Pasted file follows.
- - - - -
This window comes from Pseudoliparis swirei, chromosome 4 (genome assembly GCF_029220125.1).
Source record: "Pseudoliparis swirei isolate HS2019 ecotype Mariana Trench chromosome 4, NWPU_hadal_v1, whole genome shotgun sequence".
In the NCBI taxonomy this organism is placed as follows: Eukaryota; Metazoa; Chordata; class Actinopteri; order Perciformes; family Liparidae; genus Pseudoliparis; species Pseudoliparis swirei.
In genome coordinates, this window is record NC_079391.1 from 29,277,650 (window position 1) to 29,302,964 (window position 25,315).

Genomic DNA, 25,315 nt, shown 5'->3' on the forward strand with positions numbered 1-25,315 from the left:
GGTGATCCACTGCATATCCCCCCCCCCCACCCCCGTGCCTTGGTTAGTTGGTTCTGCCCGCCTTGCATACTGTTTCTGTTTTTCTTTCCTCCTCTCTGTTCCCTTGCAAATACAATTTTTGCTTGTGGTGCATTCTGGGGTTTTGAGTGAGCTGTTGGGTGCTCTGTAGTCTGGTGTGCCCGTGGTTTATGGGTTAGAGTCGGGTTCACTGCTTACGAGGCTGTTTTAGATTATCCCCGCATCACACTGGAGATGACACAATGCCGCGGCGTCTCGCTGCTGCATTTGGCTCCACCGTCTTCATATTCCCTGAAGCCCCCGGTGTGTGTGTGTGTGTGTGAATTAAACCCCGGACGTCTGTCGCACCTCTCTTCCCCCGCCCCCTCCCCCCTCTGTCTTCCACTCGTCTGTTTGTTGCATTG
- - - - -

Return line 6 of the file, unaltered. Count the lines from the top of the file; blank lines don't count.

GGTGATCCACTGCATATCCCCCCCCCCCACCCCCGTGCCTTGGTTAGTTGGTTCTGCCCGCCTTGCATACTGTTTCTGTTTTTCTTTCCTCCTCTCTGTTCCCTTGCAAATACAATTTTTGCTTGTGGTGCATTCTGGGGTTTTGAGTGAGCTGTTGGGTGCTCTGTAGTCTGGTGTGCCCGTGGTTTATGGGTTAGAGTCGGGTTCACTGCTTACGAGGCTGTTTTAGATTATCCCCGCATCACACTGGAGATGACACAATGCCGCGGCGTCTCGCTGCTGCATTTGGCTCCACCGTCTTCATATTCCCTGAAGCCCCCGGTGTGTGTGTGTGTGTGTGAATTAAACCCCGGACGTCTGTCGCACCTCTCTTCCCCCGCCCCCTCCCCCCTCTGTCTTCCACTCGTCTGTTTGTTGCATTG